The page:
Linking Nanoscales and Dislocation Shielding to the Ductile–Brittle Transition of Silicon

Eric Hintsala, Claire Teresi, William W. Gerberich

Research output: Contribution to journalArticlepeer-review

6 Scopus citations


The ductile–brittle transition of nano/microscale silicon is explored at low-temperature, high stress conditions. A pathway to eventual mechanism maps describing this ductile–brittle transition behavior using sample size, strain rate, and temperature is outlined. First, a discussion of variables controlling the BDT in silicon is given and discussed in the context of development of eventual modeling that could simultaneously incorporate all their effects. For description of energy dissipation by dislocation nucleation from a crack tip, three critical input parameters are identified: the effective stress, activation volume, and activation energy for dislocation motion. These are discussed individually relating to the controlling variables for the BDT. Lastly, possibilities for measuring these parameters experimentally are also described.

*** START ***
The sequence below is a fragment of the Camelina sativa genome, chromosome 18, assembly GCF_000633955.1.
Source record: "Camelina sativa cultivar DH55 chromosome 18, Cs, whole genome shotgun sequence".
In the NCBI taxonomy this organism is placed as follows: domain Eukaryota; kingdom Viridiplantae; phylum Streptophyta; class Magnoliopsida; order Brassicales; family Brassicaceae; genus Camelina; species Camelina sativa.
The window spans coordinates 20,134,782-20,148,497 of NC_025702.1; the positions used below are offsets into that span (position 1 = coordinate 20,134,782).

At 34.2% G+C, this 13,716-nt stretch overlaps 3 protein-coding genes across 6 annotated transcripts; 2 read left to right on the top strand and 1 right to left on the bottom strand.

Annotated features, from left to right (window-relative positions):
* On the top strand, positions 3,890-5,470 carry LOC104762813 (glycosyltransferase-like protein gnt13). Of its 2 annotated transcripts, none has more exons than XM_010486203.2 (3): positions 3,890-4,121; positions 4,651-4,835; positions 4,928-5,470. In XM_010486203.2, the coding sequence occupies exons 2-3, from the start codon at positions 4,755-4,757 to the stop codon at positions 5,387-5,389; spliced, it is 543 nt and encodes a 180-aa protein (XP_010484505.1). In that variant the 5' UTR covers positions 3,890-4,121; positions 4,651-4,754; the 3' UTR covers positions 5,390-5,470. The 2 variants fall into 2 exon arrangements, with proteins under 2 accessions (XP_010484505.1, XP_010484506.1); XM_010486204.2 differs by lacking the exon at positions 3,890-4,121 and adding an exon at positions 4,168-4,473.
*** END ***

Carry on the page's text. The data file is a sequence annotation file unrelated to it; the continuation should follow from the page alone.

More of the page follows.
Original languageEnglish (US)
Pages (from-to)5839-5844
Number of pages6
JournalMetallurgical and Materials Transactions A: Physical Metallurgy and Materials Science
Issue number12
StatePublished - Dec 1 2016

Bibliographical note

Funding Information:
Parts of this work were carried out in the Characterization Facility and the Minnesota Nanocenter, University of Minnesota, which receives partial support from NSF through the MRSEC program. The authors would like to thank Hysitron for their support along with providing facilities for the high-temperature SEM testing. Research by the second author was performed under appointment of the Rickover Fellowship Program in Nuclear Engineering sponsored by the Naval Reactor Division of the U.S. Department of Energy.

Publisher Copyright:
© 2016, The Minerals, Metals & Materials Society and ASM International.


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